• Level 3—The attacker positions himself or herself in between the user and verifier so that he or she can intercept and alter the content of the authentication protocol messages. The attacker typically impersonates the verifier to the user and simultaneously impersonates the user to the verifier. Conducting an active exchange with both parties simultaneously may allow the attacker to use authentication messages sent by one legitimate party to successfully authenticate to the other. NIST recommends the usage of a multi-factor authentication and wide use of OTP. It also suggests a token used for authentication to be unlocked by the user using a password or biometrics. Adopting these solutions provides protection against verifier impersonation attacks, MitM attacks and the attacks from level 2.
      • Level 4—An attacker is able to insert himself or herself between a user and a verifier subsequent to a successful authentication exchange between the latter two parties. The attacker is able to pose as a user to the verifier, or vice versa, to control session data exchange. On the other hand, the attacker may compromise or otherwise exploit authentication tokens and may intercept all input or output communications from the device (Man-in-the-device (MitD) attacks or Man-in-the-Browser (MitB) attacks). The attacker can do this infecting the system with malware. NIST suggests the usage of Multi-factor authentication with FIPS-140-2 certified tamper-resistant hardware (hardware tokens) [4] to get protection against these session hijacking attacks and the attacks from the level 3.
  • For the first three levels, attacks and existing solutions are both focused on the way of verifying the user's identity. At level 4, NIST proposes the use of solutions against session hijacking and others attacks over authentication processes. This session hijacking involves an attacker takes advantage of the legitimate exchange of credentials that a user makes to comply with the authentication process. Once this validation is accomplished, the attacker then intervenes in the communication that takes place. This type of attack can be implemented in two ways: actively acting, hijacking the connection and leaving out of it to the legitimate user, or, remaining hidden and modifying the content of communication transparently to the user. Whatever the implementation of this attack, it is important to observe that this is an attack aimed at breaking the authorization system, leaving intact, though useless, the authentication system. Although there are alternatives to proactively protect systems from this threat, there is no adequate solution to mitigate the effects of the attack once the device from which the resource access is requested, is committed.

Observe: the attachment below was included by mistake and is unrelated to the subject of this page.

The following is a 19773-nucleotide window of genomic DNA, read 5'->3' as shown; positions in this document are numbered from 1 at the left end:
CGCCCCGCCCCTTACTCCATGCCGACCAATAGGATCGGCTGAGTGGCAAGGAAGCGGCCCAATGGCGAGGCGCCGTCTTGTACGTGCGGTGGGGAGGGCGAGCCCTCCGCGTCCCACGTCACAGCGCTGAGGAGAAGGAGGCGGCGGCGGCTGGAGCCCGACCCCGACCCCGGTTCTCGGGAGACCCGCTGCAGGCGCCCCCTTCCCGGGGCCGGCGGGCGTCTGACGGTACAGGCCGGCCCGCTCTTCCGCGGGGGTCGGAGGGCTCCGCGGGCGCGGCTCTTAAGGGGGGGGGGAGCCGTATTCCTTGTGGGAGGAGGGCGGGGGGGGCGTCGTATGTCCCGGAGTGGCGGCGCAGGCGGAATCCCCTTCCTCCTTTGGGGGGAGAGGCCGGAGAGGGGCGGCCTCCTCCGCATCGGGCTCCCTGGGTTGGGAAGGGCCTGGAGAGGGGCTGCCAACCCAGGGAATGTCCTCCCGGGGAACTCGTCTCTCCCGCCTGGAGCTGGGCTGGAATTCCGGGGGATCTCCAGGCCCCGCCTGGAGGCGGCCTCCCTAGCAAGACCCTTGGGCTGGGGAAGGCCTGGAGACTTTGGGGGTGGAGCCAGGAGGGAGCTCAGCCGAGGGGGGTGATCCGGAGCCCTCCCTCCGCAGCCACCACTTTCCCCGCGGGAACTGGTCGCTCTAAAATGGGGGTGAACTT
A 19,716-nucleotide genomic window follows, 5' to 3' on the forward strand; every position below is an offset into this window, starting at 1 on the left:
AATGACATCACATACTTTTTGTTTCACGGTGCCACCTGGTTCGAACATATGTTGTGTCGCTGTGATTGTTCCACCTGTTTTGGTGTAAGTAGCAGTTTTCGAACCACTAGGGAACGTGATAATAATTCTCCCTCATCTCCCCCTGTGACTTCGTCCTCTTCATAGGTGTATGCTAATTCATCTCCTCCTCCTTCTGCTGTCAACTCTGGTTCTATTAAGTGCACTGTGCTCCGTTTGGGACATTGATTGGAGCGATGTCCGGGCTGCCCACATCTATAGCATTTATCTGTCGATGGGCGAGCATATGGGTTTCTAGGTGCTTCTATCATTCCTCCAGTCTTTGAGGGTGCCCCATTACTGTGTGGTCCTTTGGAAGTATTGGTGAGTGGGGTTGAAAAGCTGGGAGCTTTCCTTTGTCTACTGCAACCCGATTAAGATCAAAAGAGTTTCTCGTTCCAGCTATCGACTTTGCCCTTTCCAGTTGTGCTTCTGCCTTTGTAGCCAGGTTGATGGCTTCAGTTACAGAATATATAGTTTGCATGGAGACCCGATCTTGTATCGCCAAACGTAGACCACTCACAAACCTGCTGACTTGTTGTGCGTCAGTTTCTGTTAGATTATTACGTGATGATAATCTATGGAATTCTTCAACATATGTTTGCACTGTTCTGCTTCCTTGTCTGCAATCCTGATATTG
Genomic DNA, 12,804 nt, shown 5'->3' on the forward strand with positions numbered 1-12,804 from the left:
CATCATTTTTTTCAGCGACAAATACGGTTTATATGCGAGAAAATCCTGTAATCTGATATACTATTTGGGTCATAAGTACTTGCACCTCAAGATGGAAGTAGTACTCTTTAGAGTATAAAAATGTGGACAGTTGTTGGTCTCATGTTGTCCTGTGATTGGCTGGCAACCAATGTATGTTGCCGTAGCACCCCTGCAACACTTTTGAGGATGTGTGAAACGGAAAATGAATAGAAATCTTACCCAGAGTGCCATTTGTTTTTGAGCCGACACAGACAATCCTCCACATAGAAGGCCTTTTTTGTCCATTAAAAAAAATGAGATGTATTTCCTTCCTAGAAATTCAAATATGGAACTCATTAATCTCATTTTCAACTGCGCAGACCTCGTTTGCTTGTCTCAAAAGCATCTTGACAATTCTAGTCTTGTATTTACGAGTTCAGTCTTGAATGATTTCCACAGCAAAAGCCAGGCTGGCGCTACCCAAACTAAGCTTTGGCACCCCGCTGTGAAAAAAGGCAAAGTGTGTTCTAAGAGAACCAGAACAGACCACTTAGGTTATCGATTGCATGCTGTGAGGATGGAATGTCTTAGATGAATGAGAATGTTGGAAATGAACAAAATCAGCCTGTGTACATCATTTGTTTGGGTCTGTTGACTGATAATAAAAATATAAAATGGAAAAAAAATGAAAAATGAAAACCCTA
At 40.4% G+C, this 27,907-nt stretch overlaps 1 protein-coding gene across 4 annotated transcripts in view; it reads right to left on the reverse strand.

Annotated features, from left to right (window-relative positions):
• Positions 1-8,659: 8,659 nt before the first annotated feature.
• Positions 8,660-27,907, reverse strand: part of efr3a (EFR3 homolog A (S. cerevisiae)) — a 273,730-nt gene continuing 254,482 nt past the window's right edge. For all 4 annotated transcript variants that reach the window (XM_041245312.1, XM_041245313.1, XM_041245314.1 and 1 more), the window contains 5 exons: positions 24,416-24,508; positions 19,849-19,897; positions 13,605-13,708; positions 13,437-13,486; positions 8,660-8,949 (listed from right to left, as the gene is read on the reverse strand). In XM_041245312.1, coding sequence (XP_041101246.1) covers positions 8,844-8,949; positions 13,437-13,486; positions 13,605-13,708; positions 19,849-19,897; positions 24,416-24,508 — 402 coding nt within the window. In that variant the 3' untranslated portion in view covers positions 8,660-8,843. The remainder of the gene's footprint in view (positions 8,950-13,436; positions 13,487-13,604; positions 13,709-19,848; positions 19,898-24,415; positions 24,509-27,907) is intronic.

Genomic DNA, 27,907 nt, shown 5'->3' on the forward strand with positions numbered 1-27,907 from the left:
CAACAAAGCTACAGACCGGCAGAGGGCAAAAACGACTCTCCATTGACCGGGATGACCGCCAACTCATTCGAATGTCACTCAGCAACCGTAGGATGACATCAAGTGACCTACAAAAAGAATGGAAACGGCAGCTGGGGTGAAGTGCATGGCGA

• NIST suggests employing FIPS-140-2 certified tamper-resistant hardware (hardware tokens) [4]. Using these devices provides the users the ability to generate a single use password (one time password, OTP) to prove their identity to each transaction. In addition, there are hardware implementations of these tokens that can generate other OTPs coded to contain information on how to complete a specific transaction.